The Palace Transition Is A Very Slow Burner

When I wrote my piece for TEB in May, I was confident that in June there would be lots of Palace news to comment on. Well, as I write this it is now July and there is still nothing concrete to write about. By the time I finish this piece that could all change but we will see.


I know it is something I have said numerous times over the past year, but 2021-22 will be a critical transitional season for Crystal Palace Football Club. The departure of Roy Hodgson and a significant number of the playing squad ensures that. If the Palace hierarchy can manage this transition correctly we may end up with a younger and more dynamic playing squad, which will enable us to move on from the cautious, safety first football which Roy Hodgson had to resort to for the past two seasons.

A successful transition will also enable us to gradually bring in some of the clearly talented players we have in our Development and Academy squads over the next two or three years. For those that make it we will have a crop of the next Wilfried Zaha’s and Aaron Wan-Bissaka’s coming through and for those that cannot make it into the first team, hopefully they will still be talented enough to command transfer fees to partially fund future acquisitions.

The investment in the Academy and (hopefully) the new Main Stand, will lay down the foundations of a financially sustainable football club, which is less reliant on cash injections from the owners to keep the playing squad in a position to stay and thrive in the Premier League.

Unfortunately, this grand vision of the future requires us to stay in the Premier League and that is where every Palace supporter will have some worries, at this moment. With pre-season officially starting on 5 July we currently have no manager and depending on how one looks at it, we have an available playing squad of somewhere between ten and fifteen players. Recent past history has shown that Palace are not the quickest at finalising player (or manager) acquisitions and no one will be keen to start the season with an unfinished or weak squad and a new manager still trying to find their feet as the early season points slip away.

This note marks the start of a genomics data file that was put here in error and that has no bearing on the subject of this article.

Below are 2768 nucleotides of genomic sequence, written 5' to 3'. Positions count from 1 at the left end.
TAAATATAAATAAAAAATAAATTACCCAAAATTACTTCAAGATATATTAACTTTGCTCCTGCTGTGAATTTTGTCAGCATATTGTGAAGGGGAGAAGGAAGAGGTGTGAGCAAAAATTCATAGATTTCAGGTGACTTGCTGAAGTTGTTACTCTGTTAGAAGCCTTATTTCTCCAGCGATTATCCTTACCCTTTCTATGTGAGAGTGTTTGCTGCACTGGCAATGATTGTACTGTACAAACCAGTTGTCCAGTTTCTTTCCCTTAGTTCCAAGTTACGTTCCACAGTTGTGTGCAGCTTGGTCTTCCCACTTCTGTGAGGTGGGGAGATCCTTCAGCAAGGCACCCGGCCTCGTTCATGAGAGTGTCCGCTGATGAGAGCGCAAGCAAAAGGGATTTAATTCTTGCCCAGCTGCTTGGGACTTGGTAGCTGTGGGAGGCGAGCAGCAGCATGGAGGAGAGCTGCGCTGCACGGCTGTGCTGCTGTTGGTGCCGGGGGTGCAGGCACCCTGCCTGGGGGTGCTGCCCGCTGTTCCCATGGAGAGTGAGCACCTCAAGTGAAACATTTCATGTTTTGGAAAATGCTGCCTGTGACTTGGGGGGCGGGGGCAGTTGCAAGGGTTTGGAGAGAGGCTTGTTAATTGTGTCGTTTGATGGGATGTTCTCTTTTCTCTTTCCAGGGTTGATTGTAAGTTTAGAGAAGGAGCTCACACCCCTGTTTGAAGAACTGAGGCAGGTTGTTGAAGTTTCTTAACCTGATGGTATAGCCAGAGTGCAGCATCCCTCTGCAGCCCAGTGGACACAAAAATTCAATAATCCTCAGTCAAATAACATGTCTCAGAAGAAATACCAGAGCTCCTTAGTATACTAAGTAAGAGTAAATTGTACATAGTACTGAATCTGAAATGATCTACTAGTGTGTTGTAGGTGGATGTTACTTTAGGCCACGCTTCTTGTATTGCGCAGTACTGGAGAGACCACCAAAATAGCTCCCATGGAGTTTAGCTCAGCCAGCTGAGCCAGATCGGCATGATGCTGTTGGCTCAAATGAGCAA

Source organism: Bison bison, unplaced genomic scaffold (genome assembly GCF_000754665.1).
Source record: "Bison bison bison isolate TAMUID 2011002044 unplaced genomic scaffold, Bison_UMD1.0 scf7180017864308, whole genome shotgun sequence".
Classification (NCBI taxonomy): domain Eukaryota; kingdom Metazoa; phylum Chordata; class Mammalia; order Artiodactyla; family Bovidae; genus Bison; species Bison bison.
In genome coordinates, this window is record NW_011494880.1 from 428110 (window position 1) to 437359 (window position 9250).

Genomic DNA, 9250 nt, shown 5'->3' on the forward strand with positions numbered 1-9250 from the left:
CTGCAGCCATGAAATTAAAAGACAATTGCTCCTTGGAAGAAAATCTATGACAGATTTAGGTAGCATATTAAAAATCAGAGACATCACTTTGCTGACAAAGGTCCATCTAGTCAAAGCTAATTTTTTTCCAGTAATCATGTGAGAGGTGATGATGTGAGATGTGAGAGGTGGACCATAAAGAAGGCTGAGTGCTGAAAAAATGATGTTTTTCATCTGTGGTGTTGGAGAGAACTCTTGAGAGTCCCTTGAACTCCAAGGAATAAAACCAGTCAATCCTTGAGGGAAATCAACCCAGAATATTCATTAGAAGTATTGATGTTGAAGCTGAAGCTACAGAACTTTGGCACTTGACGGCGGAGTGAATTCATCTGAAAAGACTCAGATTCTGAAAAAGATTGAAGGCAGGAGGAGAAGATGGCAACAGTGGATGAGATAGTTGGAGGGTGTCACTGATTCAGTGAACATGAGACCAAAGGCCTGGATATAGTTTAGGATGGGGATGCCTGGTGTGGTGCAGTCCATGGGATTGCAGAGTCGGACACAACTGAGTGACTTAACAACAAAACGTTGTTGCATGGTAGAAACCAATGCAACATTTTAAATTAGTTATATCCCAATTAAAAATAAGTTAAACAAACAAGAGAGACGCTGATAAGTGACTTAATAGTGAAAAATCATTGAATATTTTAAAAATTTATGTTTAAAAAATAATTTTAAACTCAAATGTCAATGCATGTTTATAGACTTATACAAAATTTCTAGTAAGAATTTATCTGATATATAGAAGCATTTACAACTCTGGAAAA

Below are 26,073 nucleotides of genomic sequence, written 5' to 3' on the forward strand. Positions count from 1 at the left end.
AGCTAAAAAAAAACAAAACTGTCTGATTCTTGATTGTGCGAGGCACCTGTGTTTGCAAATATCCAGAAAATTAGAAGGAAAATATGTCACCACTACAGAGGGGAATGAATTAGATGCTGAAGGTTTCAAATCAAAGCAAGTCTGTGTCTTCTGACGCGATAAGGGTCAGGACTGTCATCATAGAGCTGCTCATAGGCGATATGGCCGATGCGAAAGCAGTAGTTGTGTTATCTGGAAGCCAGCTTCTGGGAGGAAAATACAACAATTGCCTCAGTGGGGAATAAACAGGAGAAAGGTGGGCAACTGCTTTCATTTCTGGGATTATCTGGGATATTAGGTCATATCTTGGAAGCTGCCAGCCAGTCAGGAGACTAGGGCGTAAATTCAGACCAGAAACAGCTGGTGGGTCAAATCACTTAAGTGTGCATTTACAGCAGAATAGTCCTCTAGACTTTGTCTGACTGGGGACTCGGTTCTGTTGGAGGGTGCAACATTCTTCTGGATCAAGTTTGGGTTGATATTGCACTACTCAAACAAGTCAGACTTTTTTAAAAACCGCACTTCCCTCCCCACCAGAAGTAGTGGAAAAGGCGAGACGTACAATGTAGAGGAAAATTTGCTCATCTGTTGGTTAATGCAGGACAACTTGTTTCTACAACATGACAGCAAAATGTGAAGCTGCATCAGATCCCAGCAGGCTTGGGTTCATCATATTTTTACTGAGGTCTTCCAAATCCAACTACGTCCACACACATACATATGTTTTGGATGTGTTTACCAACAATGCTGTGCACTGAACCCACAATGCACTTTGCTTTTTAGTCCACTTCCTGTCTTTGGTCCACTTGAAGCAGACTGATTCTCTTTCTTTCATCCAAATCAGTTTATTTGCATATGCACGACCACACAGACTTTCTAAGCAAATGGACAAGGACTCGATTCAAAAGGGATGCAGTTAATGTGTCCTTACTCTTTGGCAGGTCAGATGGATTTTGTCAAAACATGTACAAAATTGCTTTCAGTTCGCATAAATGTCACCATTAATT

I have also said for some time that Roy’s four years of stability (and boring, stodgy football I hear some of you say) has provided the Palace hierarchy with a strong safety net which has now been pulled away. Of course, I do not know what has gone on behind the scenes but on the face of it Roy had delivered top flight mid-table safety with minimal player recruitment and fuss, drama or histrionics. Given Palace’s previous over hundred year history that is not an achievement to be sniffed at.

It has not all been smooth sailing with criticisms of playing style, not playing a number of the loan or new recruits and slow or odd substitutions in matches. In any event, there is no point reflecting on the past (even if it is very recent). We need to focus on the future. At the moment that future looks to be a reversion to the uncertainty, confusion and drama which was pretty much the life of every Palace supporter pre-Roy. I have recently made references to the Palace rollercoaster starting up after being put into storage for the past four years. I was not expecting it to start up before we have even got to pre-season!

Notwithstanding the shambles, which superficially we seem to be in right now, I am a long way from any real concern. For all we know behind the scenes the finishing touches to the master plan (or at least a plan) are being finalised and will be shared with us all in the coming days/weeks. The club’s management team have done an incredible job since 2010 and eleven years of success and an overall upward trajectory does not happen by luck. That comes from hard work, astute decisions and a willingness to admit to mistakes quickly and do something about them when that is needed.

Having said that just because we have had eight years in the Premier League there is no pre-ordination that we will and should stay there. Every club of our size has been relegated from the Premier League at least once since 1992, regardless of how long their stay has been. All you need is a couple of mistakes and some bad luck and hey presto you are back in the Championship. Just ask supporters of Stoke City, Swansea City, West Brom and Southampton. I would absolutely love for Place to be the exception to this pattern, but I am equally prepared for that relegation whenever it does come.

Any realistic Palace supporter should be on the one hand approaching this season with some trepidation but at the same time with the expectation that it will not be boring. The longer it takes to sort out the manager and squad the more the anxiety will grow, but Steve Parish and the rest of the management team have either made the right decisions or quickly fixed their mistakes since they took over in 2010 and I am confident we will get to the right place again.

Just fasten that seatbelt for the inevitable ups and downs to come!

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